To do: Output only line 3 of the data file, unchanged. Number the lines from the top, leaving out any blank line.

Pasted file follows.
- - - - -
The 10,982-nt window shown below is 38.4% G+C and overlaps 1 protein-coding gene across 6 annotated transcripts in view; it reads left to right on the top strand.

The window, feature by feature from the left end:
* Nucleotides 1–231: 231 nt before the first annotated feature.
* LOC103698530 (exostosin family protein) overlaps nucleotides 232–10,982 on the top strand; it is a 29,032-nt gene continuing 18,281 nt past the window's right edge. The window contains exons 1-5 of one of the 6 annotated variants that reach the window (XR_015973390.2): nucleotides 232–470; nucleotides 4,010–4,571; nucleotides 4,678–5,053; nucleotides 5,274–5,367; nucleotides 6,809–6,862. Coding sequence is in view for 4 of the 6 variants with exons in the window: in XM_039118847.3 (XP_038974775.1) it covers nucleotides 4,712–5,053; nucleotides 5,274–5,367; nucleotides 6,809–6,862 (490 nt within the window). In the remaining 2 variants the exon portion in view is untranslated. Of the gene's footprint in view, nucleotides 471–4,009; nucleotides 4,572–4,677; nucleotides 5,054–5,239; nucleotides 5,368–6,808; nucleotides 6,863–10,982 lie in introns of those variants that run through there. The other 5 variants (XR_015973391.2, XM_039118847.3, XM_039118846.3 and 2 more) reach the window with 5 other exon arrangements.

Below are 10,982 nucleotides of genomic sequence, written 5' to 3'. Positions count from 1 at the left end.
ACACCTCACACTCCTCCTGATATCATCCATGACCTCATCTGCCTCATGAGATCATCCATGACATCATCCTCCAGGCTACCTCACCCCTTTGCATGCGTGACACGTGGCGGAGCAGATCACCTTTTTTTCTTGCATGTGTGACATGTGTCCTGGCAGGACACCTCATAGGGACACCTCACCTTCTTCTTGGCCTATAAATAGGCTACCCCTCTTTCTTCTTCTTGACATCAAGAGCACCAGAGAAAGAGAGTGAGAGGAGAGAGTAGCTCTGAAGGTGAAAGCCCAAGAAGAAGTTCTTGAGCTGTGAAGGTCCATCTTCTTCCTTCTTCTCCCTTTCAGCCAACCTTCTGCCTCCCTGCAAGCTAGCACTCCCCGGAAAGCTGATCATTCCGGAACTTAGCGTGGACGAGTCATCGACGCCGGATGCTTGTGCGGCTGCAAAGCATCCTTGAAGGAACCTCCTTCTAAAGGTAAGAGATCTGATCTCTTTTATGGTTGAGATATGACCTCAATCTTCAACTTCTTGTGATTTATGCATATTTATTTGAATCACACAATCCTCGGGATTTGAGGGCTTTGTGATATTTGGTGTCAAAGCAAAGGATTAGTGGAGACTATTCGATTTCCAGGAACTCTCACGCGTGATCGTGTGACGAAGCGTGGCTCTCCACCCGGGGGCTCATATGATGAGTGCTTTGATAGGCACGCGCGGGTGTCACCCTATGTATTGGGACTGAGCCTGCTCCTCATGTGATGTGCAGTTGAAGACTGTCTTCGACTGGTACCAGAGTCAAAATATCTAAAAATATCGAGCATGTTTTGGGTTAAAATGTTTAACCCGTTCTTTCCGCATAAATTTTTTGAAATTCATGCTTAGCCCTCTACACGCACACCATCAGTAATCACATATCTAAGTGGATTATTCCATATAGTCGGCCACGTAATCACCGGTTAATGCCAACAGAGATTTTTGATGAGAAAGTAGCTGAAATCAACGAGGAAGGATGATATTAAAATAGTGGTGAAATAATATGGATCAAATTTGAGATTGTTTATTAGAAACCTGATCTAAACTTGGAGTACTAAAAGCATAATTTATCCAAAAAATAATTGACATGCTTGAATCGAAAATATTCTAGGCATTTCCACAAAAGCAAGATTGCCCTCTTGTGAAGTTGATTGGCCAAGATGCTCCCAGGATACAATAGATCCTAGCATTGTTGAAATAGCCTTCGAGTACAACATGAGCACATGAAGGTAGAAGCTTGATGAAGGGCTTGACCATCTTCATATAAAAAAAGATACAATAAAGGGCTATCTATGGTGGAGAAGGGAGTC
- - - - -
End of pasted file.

* Nucleotides 1–231: 231 nt before the first annotated feature.